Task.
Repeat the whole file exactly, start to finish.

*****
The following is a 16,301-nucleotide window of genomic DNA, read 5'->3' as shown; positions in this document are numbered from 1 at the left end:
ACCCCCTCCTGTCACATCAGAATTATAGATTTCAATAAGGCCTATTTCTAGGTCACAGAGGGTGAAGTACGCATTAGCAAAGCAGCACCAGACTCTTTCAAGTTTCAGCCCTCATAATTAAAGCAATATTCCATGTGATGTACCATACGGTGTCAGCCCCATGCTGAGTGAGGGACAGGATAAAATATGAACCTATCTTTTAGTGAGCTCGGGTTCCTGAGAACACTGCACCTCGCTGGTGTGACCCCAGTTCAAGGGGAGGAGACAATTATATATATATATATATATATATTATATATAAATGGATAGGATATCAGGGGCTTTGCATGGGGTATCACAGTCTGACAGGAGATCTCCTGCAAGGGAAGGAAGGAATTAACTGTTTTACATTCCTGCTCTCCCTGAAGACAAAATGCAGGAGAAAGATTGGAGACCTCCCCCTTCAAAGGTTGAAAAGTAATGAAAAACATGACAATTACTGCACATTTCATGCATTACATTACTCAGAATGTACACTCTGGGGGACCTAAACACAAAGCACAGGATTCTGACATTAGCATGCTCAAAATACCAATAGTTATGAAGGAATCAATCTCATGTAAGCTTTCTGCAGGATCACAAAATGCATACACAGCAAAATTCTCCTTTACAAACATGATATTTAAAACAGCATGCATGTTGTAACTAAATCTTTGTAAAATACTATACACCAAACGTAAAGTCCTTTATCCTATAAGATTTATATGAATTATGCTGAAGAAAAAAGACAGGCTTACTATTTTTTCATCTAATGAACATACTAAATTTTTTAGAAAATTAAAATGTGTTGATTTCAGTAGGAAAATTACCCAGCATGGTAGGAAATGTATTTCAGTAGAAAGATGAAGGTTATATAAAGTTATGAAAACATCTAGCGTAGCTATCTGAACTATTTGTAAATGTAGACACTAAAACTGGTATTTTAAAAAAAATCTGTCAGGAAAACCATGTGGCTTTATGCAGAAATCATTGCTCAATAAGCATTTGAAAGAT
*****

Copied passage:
The following is a 16,301-nucleotide window of genomic DNA, read 5'->3' as shown; positions in this document are numbered from 1 at the left end:
ACCCCCTCCTGTCACATCAGAATTATAGATTTCAATAAGGCCTATTTCTAGGTCACAGAGGGTGAAGTACGCATTAGCAAAGCAGCACCAGACTCTTTCAAGTTTCAGCCCTCATAATTAAAGCAATATTCCATGTGATGTACCATACGGTGTCAGCCCCATGCTGAGTGAGGGACAGGATAAAATATGAACCTATCTTTTAGTGAGCTCGGGTTCCTGAGAACACTGCACCTCGCTGGTGTGACCCCAGTTCAAGGGGAGGAGACAATTATATATATATATATATATATATTATATATAAATGGATAGGATATCAGGGGCTTTGCATGGGGTATCACAGTCTGACAGGAGATCTCCTGCAAGGGAAGGAAGGAATTAACTGTTTTACATTCCTGCTCTCCCTGAAGACAAAATGCAGGAGAAAGATTGGAGACCTCCCCCTTCAAAGGTTGAAAAGTAATGAAAAACATGACAATTACTGCACATTTCATGCATTACATTACTCAGAATGTACACTCTGGGGGACCTAAACACAAAGCACAGGATTCTGACATTAGCATGCTCAAAATACCAATAGTTATGAAGGAATCAATCTCATGTAAGCTTTCTGCAGGATCACAAAATGCATACACAGCAAAATTCTCCTTTACAAACATGATATTTAAAACAGCATGCATGTTGTAACTAAATCTTTGTAAAATACTATACACCAAACGTAAAGTCCTTTATCCTATAAGATTTATATGAATTATGCTGAAGAAAAAAGACAGGCTTACTATTTTTTCATCTAATGAACATACTAAATTTTTTAGAAAATTAAAATGTGTTGATTTCAGTAGGAAAATTACCCAGCATGGTAGGAAATGTATTTCAGTAGAAAGATGAAGGTTATATAAAGTTATGAAAACATCTAGCGTAGCTATCTGAACTATTTGTAAATGTAGACACTAAAACTGGTATTTTAAAAAAAATCTGTCAGGAAAACCATGTGGCTTTATGCAGAAATCATTGCTCAATAAGCATTTGAAAGAT